Trusted Legal Resources

Trust Protectors: Are They a Good Fit for Your Client?

Posted by Robert L. Arone What Is a Trust Protector? Traditionally, the three roles that must be filled when setting up a trust are the settlor (also called a grantor, trustor, or trustmaker), the trustee, and the beneficiary. All three roles are necessary to create a trust that functions properly. Although it is relatively common to use trust protectors in foreign asset protection trusts, a trust protector is a fairly new role in trusts drafted in the United States for estate planning purposes. However, as the number of trusts designed to last for generations grows, estate plans need more built-in flexibility. Giving a trust protector, through the terms of the trust, certain powers over the trust, such as removing or appointing trustees, adding or removing beneficiaries, and amending or even terminating the trust, ensures that your client’s intentions for creating the trust are fulfilled despite changing law or circumstances. How

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Helping Clients Create an Up-to-Date Inventory

Posted by Robert L. Arone If your client has already done estate planning by creating a will or trust, then the client has taken a very important step toward ensuring that if the client becomes incapacitated or dies, the client’s loved ones will know how to help manage the client’s financial and legal affairs. However, simply having a will or a trust and related estate planning documents is often not enough. An inventory of all of the client’s accounts and property is crucial for helping the client’s loved ones manage the client’s affairs effectively. Most estate planning attorneys have received calls from distressed children who know that a deceased parent had a will or a trust, but have no idea what accounts, insurance policies, or items of real and personal property the parent owned. If an inventory was never prepared and shared with the parent’s attorney, the child likely had

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Is Your Client’s Estate Plan Incapacity Proof?

Posted by Robert L. Arone For most people, it is perfectly natural to think about estate planning only in terms of planning for death. While it is certainly important for clients to make a plan for their eventual death, if that is all they plan for, their planning will be woefully inadequate. As medical knowledge and technology have improved over the decades, so too has modern medicine’s ability to keep people alive for much longer. It is no accident that in many areas of the country, long-term care facilities such as assisted living centers and nursing homes are being built at record pace.[1] At first blush, staying alive longer would seem to be a good thing. And for many people, it is. However, simply living longer does not necessarily result in ideal circumstances. Longevity coupled with incapacity can be extremely challenging if a client has failed to make arrangements for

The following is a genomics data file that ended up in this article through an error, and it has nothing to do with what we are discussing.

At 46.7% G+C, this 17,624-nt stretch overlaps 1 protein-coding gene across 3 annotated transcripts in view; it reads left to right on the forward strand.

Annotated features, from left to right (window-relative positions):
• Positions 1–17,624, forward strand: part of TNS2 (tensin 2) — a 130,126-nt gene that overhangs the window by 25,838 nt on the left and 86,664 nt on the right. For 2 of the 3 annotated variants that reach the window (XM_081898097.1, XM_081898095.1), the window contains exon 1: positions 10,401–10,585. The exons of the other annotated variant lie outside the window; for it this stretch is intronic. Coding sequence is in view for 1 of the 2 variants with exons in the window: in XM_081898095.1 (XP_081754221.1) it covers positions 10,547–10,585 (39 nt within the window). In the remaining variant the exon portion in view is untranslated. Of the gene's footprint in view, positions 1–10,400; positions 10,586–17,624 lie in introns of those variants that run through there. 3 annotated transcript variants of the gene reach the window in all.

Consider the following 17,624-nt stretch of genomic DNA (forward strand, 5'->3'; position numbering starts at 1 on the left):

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Thursday, Jan. 7th – Tax Aspects of Cryptocurrencies Video Conference

TAX ASPECTS OF CRYPTOCURRENCIES Thursday, Jan. 7th, 9am-12:30pm ET Led by Eric P. Rothenberg, Esq., MBA Register Now With Bitcoin jumping from $3,900 in March to $28,000 in December there was much selling in 2020. The IRS now asks on page 1 of Form 1040 if you received, sold, sent, exchanged, or otherwise acquired cryptocurrency. If one of your clients answers yes to this question, are you prepared to analyze your client’s situation and advise him/her as to what needs to be reported (if anything) on a 2020 tax return? If not, you may want to attend our 4-hour live video conference entitled Tax Aspects of Cryptocurrencies on 01/07/21 from 9:00am-12:30pm led by Eric P. Rothenberg, Esq., MBA who represents and prepares income tax returns for individuals who buy and sell cryptocurrencies. Eric’s discussion will include FinCEN regulations issued on 12/23 and the increase in the use of digital wallets as

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Getting Your Clients Ready for 2021

Posted by Robert L. Arone This year is quickly coming to a close. For many of us, December 31 cannot come soon enough, as 2020 has been anything but a walk in the park. The first quarter of 2020 brought a worldwide pandemic. Not only did this raise concerns about everyone’s health and safety, but it also fundamentally changed the way we all live. Many people found themselves either working from home or out of work. Additionally, the pandemic created market volatility that impacted many people’s investment and retirement accounts. Along with the pandemic, many areas of the country experienced severe natural disasters such as hurricanes, earthquakes, and fires, leaving many without homes. Lastly, the 2020 presidential election proved to be just as unprecedented, with many states taking days after the election to count all of the votes. While there is reason to be optimistic that 2021 will bring a

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